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Discussion Starter #13
Why I'm not building a 360 - 360s have different size main journals than 273/318/340 and no 360 has ever come with a forged crank. Yes, you can buy an aftermarket forged crank with 360 journal sizes but it's gonna cost upwards of $700. Almost all of the extra displacement in a 360 comes from the longer stroke, they make 3.58 stroke forged cranks for 273/318/340 sized journals. So if I get extra money, I can always rebuild the bottom end and keep using the 318 block. A 318 block/bore that is .030 over with 360 stroke of 3.58 will result in 354.3 cubic inches of displacement. Also, I already have a 273 forged crank and a 318 block. Also, the stroke of the 273/318/340 crank has a more optimum stroke to rod ratio of 1.84 approximately with 6.123" (factory length rods) and the most optimum of almost exactly 1.8 with 6.000" rods. Also, the smaller main journal of the 273/318/340 cranks means less friction in the main bearings, and a 273/318/340 crank weighs less than a 360 crank. I don't know how many of you guys have the Mopar Performance books, but I've been reading them quite a lot. I'm fairly sure the 273 forged crank is also the same 1053 alloy as the Mopar Performance racing cranks. Not to mention, almost all high revving Mopar small blocks use 318/340 main sizes, not those of the 360. I'm sure they probably do that for a reason. And, almost all 360's have lower compression ratios than 318s. 360s never came with bushed piston pins, 273s, early 318s, and 340s all did.

As far as the stock forged 273 crank goes - I'm going to see about getting it full radiused, nitrided, stress relieved, and lightened.

As far as using stock rods goes, small block Mopar rods break down like this. All SBM after 73/74 I believe had pressed pins (with exception of 340 in the year of 73). The 360 never had bushed pins. The 273/318 used the same rods in the earlier years (late 60s). The 340 had heavier rods than its smaller counterparts. Once the 318 switched to pressed pins, it used a forging that was very similar if not identical to those of the 360 (same forging number). All SBM rod lengths are the same, as are the small end and big end sizes up until the Magnum. So it would make no difference if I used late 360 rods instead of 318 rods. I believe the later pressed pin casting is slightly heavier than the earlier bushed pin one. Either way, I have a set of late pressed pin rods from a 318/360 that have been bushed as well as a set of earlier 273/318 rods that are bushed from the factory. If I end up using OEM rods, I'm going to shot peen them, maybe lighten them, and equip them with ARPs 2000 rod bolts (which I'd like to use with whichever rods I end up using). However, I'm now considering using either the Scat or Eagle Rods depending on what my engine builder says in either the 6.000" or stock 6.123" length.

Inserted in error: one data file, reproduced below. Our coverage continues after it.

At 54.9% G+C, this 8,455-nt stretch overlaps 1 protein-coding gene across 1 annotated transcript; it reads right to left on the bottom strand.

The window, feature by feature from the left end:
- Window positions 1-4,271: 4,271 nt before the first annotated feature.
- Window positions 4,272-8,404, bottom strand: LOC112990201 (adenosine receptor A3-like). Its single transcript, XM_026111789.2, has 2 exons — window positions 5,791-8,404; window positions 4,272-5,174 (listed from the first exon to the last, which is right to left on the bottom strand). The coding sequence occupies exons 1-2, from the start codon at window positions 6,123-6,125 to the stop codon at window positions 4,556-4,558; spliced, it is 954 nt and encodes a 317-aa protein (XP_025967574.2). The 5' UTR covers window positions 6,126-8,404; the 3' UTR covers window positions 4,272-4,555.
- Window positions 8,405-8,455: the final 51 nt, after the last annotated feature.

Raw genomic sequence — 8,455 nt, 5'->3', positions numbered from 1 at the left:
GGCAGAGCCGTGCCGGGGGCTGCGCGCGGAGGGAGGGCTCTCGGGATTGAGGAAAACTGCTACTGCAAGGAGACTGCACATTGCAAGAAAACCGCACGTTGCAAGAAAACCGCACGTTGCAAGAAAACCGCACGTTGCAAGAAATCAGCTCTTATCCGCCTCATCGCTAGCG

Block - As far as using the stock 318 block, the earlier block which I have is a heavier casting (68) than the later ones with pressed pins. I'm planning on removing all the casting flash, sharp edges, and stress risers, having it machined fully. Possibly I'll cut the bore and insert ductile iron bore sleeves for extra strength. I'm going to use a 1/4" thick stud girdle with ARP studs. If my budget allows it, I may do as Danno suggested and get the Milodon 4 bolt splayed main caps and put those in along with the stud girdle (if that will work). According to the Mopar Performance book, a seasoned block is already stress relieved so I don't know if I'll need to stress relieve it again after having it machined. I'm going to port the oiling system for less resistance, possibly install lifter bushings for better oiling. A valley pan and windage tray. If I can't afford a dry sump I'm going to do something trick with the oil system and get either an oil accumulator or some sort of remote oil reservoir that takes oil from the back of the valve covers and feeds it to the reservoir which is connecting directly to the oil pump. I'm a little concerned about finding a gear drive since they are very expensive, so at the least I'll run a cloyes billet double roller with the Mopar Performance timing chain tensioner. And then I'll do any other oiling system modifications that are recommended in the MP book.

Yes, on a large track I will be at a great disadvantage, but at Ventura which is 1/5th mile I should have a decent chance.
Currently I'm most concerned like MoparDanno said, about being able to get the kind of compression I need and the pistons. I'm not too concerned about the cylinder heads, I'll either get some aftermarket heads from Indy or I'll used Brodix B1-BA heads. You're not allowed to port them so I think it should be fine. Once I find out my compression ratio, the flow of my cylinder heads, etc, I'm going to contact Comp Cams for a recommendation on valvetrain and they will recommend me all the matching valve train components to optimize what I've got.
 

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Any aluminum intake can be modified with injector bungs to work. I would think a Victor Jr. Air Gap or M1 Mopar (I think that's what it's called) intake would be a good start.
 

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Discussion Starter #17
Yeah but it can't be electronic, only mechanical fuel injection. :( So I'm not sure how to find a hilborn injection set up for a Mopar, or where.
 

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Kinsler offers mechanical fuel injection of several types, as well as stacks and throttle bodys. It'd likely be easiest to work with a throttle-body setup.

Don't get me wrong, I'm no expert on this stuff, but it looks doable to me. I've always maintained that the 318 is an underrated motor (mainly because the 340 and 360 stole the show), and would love to see you have success with it. Good luck!
 

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By the time you spend the money to make the 273 crank work and then come back and redo the bottom end later...

You could easily buy a forged crank and use a more plentiful 360 block.

I understand racing on a budget, but taking short cuts should not be part of the budget. Build your engine right from the start, it will be worth it.

I'm with Danno, you may want to consider simply saving your money and picking up a Kinsler/Tony Stewart engine off Racing Junk.

Mike